A title like Don’t Breathe would have had me worried over what I was going to get out of this, for it only gave the appearance of a gimmick. In all seriousness though, holding one’s breath during Don’t Breathe may be simple enough but I’m wondering how long trying to go without hyperventilating can last because that was my experience when I was watching Don’t Breathe: I was hyperventilating. Part of which arises from how 2016 has proven itself a great year for horror films in recent memory, and another coming out from how the sorry state of mainstream horror films has drastically risen back to another high through Don’t Breathe. For a film whose title tells their audience “don’t breathe,” a lot of it is set to commence, but by that, I’m foreseeing much hyperventilation while it goes.
The film sets up a clear image for our protagonists within the opening sequence, but I feel as if what we are to make of these characters from here adds up to the excitement that rode all the way through Don’t Breathe. It’s something that can fly by as the most effective moments of the film are presented, but it certainly is something that needs to be addressed, our lead characters and their goal: to rob a blind man of money which he supposedly is keeping inside of his house makes them terrible people. Yet there’s a reason I can easily look past this, because it adds up more to the tension of consequence. We do have a more sympathetic background given to them, but if you can already determine that what they intend to do brings them to a point that they deserve, there’s a reason things are made all the more exciting.
Stuff primarily gets exciting from the introduction of Stephen Lang’s blind man, who presents the obstacle which our protagonists must get through. But eventually, Fede Alvarez works around creating a side of sympathy for him just as he does for the protagonists of his story, and that’s where things begin to get interesting as more revelations come by: you are left unsure of whom you are supposed to root for. Our protagonists and our main antagonist are both terrible people on both ends that have their fair share sympathetic backgrounds, and in turn it creates more of a challenge for the viewers. Whose morals and intentions are more reprehensible? As more revelations come by, it all ends up making Don’t Breathe far more intriguing than how it is made to sound from its own core. It is not a film that glorifies either side of the spectrum, even if one must prevail.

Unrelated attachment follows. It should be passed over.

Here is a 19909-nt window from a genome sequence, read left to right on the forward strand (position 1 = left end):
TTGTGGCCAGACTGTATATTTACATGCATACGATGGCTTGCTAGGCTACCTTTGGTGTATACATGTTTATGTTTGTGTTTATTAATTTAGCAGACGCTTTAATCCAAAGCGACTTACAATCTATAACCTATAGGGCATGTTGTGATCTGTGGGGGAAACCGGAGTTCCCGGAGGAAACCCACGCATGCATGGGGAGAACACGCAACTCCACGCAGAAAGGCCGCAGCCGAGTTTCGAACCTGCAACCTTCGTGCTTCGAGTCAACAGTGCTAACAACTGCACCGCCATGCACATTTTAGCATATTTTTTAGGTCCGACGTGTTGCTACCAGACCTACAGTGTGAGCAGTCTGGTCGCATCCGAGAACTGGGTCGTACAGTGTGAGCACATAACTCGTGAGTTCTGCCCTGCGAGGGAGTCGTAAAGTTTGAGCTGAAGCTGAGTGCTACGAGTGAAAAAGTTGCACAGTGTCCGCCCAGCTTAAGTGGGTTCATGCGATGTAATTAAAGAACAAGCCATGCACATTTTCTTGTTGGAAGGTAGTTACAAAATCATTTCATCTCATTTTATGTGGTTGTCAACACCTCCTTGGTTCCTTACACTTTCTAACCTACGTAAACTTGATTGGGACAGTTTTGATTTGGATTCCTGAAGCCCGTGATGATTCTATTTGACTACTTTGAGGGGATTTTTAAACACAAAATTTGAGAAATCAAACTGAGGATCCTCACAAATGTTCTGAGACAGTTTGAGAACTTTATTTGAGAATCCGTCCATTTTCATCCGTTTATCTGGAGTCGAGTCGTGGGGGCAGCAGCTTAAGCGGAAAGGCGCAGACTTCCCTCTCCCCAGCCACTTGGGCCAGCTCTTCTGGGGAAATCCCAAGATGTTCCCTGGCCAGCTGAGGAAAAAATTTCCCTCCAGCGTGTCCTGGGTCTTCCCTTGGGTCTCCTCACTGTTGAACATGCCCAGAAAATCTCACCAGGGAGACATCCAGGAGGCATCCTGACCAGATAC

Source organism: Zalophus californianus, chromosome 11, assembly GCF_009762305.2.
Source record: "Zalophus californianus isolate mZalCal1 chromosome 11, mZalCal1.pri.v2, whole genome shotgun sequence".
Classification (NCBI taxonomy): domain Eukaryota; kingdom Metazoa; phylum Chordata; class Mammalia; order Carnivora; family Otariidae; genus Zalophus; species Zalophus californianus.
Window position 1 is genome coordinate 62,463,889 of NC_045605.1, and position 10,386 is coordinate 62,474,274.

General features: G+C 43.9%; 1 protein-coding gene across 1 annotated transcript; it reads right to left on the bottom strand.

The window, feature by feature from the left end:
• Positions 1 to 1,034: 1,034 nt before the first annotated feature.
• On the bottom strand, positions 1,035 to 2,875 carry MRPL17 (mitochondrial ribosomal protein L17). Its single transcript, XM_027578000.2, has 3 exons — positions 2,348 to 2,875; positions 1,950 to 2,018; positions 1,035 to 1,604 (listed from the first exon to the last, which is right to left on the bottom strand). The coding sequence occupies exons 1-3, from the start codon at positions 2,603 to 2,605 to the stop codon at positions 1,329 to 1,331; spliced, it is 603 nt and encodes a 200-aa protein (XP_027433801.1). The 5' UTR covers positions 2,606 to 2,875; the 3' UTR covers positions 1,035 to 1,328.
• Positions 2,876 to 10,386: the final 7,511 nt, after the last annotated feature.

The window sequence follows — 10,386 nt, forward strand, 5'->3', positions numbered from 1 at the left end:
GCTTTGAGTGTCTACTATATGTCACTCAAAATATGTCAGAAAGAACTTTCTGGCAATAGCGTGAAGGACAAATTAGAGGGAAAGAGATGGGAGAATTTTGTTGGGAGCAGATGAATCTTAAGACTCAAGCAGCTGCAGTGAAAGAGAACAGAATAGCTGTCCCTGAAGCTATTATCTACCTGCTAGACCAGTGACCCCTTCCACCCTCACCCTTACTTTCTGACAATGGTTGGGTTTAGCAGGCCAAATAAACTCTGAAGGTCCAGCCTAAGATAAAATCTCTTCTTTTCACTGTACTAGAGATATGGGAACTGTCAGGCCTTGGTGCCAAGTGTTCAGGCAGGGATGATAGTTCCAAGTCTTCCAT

In Evil Dead (which I thought was far better than it had any right to be), Fede Alvarez’s goal was to exploit as much as he can with gore as a means of, in some way, capturing the spirit of the original films. In Don’t Breathe, sound is key to the tension. Sound is what creates the senses of jolt from the viewer, and Don’t Breathe‘s utilization of said aspect makes awards the film the jump scares which it presents, for Fede Alvarez’s direction provides something that gives reason for these jump scares to come by. Alvarez leaves minimal dialogue to come by, but it adds up to why Don’t Breathe remains just as tight as it presents itself to be. Alvarez’s methods, whether it be from how he uses sound and lighting, make him a voice for the horror genre to look out for within the future.
One is to label the underrated Stephen Lang as the film’s standout, playing the blind man. His presence is indeed terrifying, and even with that said, it was not my favourite performance in the film. Instead, I pass that label onto Jane Levy, who already has me convinced that she is set to become one of the best scream queens of a new generation for horror films. The fear that she expresses on her face can be felt, no matter what the moment may be. It’s this performance that stands out because even with the simple idea she carries in her being a terrible person especially with what had drawn her to robbing Stephen Lang’s house together with two friends, it is the terror of realization that defines the character. She, together with Dylan Minette, had many fantastic moments whenever they were sharing the screen with each other.
Don’t Breathe is a film that does not rely upon jump scares in order to get a sense of jolt from the audiences. The effectiveness of Don’t Breathe comes from how it presents a situation in which you are unsure of the environment that you are watching, given as both sides of the spectrum are terrible people in some sense. It doesn’t need a cheap jump scare, but instead it earns them through the greatest asset which it carries: uncertainty. You would think that there is a gimmick that defines Don’t Breathe based upon the way the synopsis sounds, but Fede Alvarez never sinks down to that low, to which I commend very highly. If the title, “don’t breathe” is already presenting a challenge for its viewers, this will be the bigger one: don’t hyperventilate.
Watch the trailer right here.
All images via Sony.
Directed by Fede Alvarez
Screenplay by Fede Alvarez, Rodo Sayagues
Produced by Sam Raimi, Robert Tapert, Fede Alvarez
Starring Jane Levy, Dylan Minette, Daniel Zovatto, Stephen Lang
Release Year: 2016
Running Time: 88 minutes